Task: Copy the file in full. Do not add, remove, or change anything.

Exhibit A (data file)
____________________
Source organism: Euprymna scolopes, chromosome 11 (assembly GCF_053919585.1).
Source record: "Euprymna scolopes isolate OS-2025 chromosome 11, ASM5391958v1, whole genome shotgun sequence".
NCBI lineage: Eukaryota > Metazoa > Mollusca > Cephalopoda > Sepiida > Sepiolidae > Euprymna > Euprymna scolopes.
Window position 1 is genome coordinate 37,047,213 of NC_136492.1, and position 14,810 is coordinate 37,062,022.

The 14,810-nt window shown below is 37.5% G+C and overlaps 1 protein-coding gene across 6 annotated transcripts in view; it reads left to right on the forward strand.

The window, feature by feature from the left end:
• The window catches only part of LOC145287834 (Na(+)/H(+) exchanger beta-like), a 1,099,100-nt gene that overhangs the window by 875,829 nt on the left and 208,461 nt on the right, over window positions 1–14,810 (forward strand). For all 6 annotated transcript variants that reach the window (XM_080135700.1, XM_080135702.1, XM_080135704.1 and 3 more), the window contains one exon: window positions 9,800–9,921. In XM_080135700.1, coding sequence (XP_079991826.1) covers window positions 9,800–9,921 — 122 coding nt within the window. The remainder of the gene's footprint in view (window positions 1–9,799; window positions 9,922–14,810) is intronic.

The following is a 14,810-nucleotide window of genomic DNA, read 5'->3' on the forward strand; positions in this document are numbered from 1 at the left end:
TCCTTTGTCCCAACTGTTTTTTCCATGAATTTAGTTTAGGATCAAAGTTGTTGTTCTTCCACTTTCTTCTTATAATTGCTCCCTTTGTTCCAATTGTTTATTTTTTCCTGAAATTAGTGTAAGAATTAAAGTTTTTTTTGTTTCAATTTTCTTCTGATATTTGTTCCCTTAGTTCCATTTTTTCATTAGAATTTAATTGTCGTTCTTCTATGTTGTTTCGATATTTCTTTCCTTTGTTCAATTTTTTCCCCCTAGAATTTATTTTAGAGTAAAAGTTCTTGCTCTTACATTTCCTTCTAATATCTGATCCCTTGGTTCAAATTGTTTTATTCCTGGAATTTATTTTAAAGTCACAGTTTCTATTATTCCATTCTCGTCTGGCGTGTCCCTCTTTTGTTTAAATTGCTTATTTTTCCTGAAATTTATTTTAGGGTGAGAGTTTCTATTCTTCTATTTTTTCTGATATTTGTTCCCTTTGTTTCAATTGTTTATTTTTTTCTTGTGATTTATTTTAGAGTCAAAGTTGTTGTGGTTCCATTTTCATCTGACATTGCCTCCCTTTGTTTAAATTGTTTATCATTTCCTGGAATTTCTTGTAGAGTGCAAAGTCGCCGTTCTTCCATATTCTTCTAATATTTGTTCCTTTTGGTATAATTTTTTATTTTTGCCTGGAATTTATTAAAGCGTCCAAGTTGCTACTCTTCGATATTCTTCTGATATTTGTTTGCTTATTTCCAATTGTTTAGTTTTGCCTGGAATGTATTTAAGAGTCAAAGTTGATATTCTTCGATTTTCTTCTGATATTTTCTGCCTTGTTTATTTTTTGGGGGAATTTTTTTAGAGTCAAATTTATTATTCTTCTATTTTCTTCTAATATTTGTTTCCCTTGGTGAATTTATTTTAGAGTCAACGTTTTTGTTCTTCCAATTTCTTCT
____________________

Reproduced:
Source organism: Euprymna scolopes, chromosome 11 (assembly GCF_053919585.1).
Source record: "Euprymna scolopes isolate OS-2025 chromosome 11, ASM5391958v1, whole genome shotgun sequence".
NCBI lineage: Eukaryota > Metazoa > Mollusca > Cephalopoda > Sepiida > Sepiolidae > Euprymna > Euprymna scolopes.
Window position 1 is genome coordinate 37,047,213 of NC_136492.1, and position 14,810 is coordinate 37,062,022.

The 14,810-nt window shown below is 37.5% G+C and overlaps 1 protein-coding gene across 6 annotated transcripts in view; it reads left to right on the forward strand.

The window, feature by feature from the left end:
• The window catches only part of LOC145287834 (Na(+)/H(+) exchanger beta-like), a 1,099,100-nt gene that overhangs the window by 875,829 nt on the left and 208,461 nt on the right, over window positions 1–14,810 (forward strand). For all 6 annotated transcript variants that reach the window (XM_080135700.1, XM_080135702.1, XM_080135704.1 and 3 more), the window contains one exon: window positions 9,800–9,921. In XM_080135700.1, coding sequence (XP_079991826.1) covers window positions 9,800–9,921 — 122 coding nt within the window. The remainder of the gene's footprint in view (window positions 1–9,799; window positions 9,922–14,810) is intronic.

The following is a 14,810-nucleotide window of genomic DNA, read 5'->3' on the forward strand; positions in this document are numbered from 1 at the left end:
TCCTTTGTCCCAACTGTTTTTTCCATGAATTTAGTTTAGGATCAAAGTTGTTGTTCTTCCACTTTCTTCTTATAATTGCTCCCTTTGTTCCAATTGTTTATTTTTTCCTGAAATTAGTGTAAGAATTAAAGTTTTTTTTGTTTCAATTTTCTTCTGATATTTGTTCCCTTAGTTCCATTTTTTCATTAGAATTTAATTGTCGTTCTTCTATGTTGTTTCGATATTTCTTTCCTTTGTTCAATTTTTTCCCCCTAGAATTTATTTTAGAGTAAAAGTTCTTGCTCTTACATTTCCTTCTAATATCTGATCCCTTGGTTCAAATTGTTTTATTCCTGGAATTTATTTTAAAGTCACAGTTTCTATTATTCCATTCTCGTCTGGCGTGTCCCTCTTTTGTTTAAATTGCTTATTTTTCCTGAAATTTATTTTAGGGTGAGAGTTTCTATTCTTCTATTTTTTCTGATATTTGTTCCCTTTGTTTCAATTGTTTATTTTTTTCTTGTGATTTATTTTAGAGTCAAAGTTGTTGTGGTTCCATTTTCATCTGACATTGCCTCCCTTTGTTTAAATTGTTTATCATTTCCTGGAATTTCTTGTAGAGTGCAAAGTCGCCGTTCTTCCATATTCTTCTAATATTTGTTCCTTTTGGTATAATTTTTTATTTTTGCCTGGAATTTATTAAAGCGTCCAAGTTGCTACTCTTCGATATTCTTCTGATATTTGTTTGCTTATTTCCAATTGTTTAGTTTTGCCTGGAATGTATTTAAGAGTCAAAGTTGATATTCTTCGATTTTCTTCTGATATTTTCTGCCTTGTTTATTTTTTGGGGGAATTTTTTTAGAGTCAAATTTATTATTCTTCTATTTTCTTCTAATATTTGTTTCCCTTGGTGAATTTATTTTAGAGTCAACGTTTTTGTTCTTCCAATTTCTTCT